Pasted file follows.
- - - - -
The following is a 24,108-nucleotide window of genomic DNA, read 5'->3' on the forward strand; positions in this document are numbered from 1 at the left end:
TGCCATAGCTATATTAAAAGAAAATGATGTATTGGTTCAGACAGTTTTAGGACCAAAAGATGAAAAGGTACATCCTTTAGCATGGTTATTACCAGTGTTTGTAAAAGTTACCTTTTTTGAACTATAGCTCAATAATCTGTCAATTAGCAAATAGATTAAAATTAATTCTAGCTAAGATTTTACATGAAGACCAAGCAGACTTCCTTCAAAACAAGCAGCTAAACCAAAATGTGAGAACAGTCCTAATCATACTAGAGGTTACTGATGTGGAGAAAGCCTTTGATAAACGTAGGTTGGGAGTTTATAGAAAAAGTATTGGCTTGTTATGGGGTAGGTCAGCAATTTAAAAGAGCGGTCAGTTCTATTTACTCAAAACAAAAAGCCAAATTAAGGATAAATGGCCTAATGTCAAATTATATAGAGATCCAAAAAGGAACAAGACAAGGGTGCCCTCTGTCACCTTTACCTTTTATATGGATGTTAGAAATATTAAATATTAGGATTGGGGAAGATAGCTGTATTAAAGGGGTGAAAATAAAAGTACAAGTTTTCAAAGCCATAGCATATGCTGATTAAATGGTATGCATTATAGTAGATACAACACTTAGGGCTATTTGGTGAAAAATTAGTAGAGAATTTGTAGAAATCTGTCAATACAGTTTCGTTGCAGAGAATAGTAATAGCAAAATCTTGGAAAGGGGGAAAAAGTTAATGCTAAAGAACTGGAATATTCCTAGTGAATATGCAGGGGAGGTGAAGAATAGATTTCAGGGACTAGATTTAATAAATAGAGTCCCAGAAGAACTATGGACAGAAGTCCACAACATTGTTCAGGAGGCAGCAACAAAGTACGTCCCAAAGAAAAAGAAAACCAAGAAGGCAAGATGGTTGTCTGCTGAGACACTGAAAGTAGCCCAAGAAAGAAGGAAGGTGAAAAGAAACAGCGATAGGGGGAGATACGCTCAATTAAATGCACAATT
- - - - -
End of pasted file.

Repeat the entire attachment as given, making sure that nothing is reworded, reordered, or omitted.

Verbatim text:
The following is a 24,108-nucleotide window of genomic DNA, read 5'->3' on the forward strand; positions in this document are numbered from 1 at the left end:
TGCCATAGCTATATTAAAAGAAAATGATGTATTGGTTCAGACAGTTTTAGGACCAAAAGATGAAAAGGTACATCCTTTAGCATGGTTATTACCAGTGTTTGTAAAAGTTACCTTTTTTGAACTATAGCTCAATAATCTGTCAATTAGCAAATAGATTAAAATTAATTCTAGCTAAGATTTTACATGAAGACCAAGCAGACTTCCTTCAAAACAAGCAGCTAAACCAAAATGTGAGAACAGTCCTAATCATACTAGAGGTTACTGATGTGGAGAAAGCCTTTGATAAACGTAGGTTGGGAGTTTATAGAAAAAGTATTGGCTTGTTATGGGGTAGGTCAGCAATTTAAAAGAGCGGTCAGTTCTATTTACTCAAAACAAAAAGCCAAATTAAGGATAAATGGCCTAATGTCAAATTATATAGAGATCCAAAAAGGAACAAGACAAGGGTGCCCTCTGTCACCTTTACCTTTTATATGGATGTTAGAAATATTAAATATTAGGATTGGGGAAGATAGCTGTATTAAAGGGGTGAAAATAAAAGTACAAGTTTTCAAAGCCATAGCATATGCTGATTAAATGGTATGCATTATAGTAGATACAACACTTAGGGCTATTTGGTGAAAAATTAGTAGAGAATTTGTAGAAATCTGTCAATACAGTTTCGTTGCAGAGAATAGTAATAGCAAAATCTTGGAAAGGGGGAAAAAGTTAATGCTAAAGAACTGGAATATTCCTAGTGAATATGCAGGGGAGGTGAAGAATAGATTTCAGGGACTAGATTTAATAAATAGAGTCCCAGAAGAACTATGGACAGAAGTCCACAACATTGTTCAGGAGGCAGCAACAAAGTACGTCCCAAAGAAAAAGAAAACCAAGAAGGCAAGATGGTTGTCTGCTGAGACACTGAAAGTAGCCCAAGAAAGAAGGAAGGTGAAAAGAAACAGCGATAGGGGGAGATACGCTCAATTAAATGCACAATT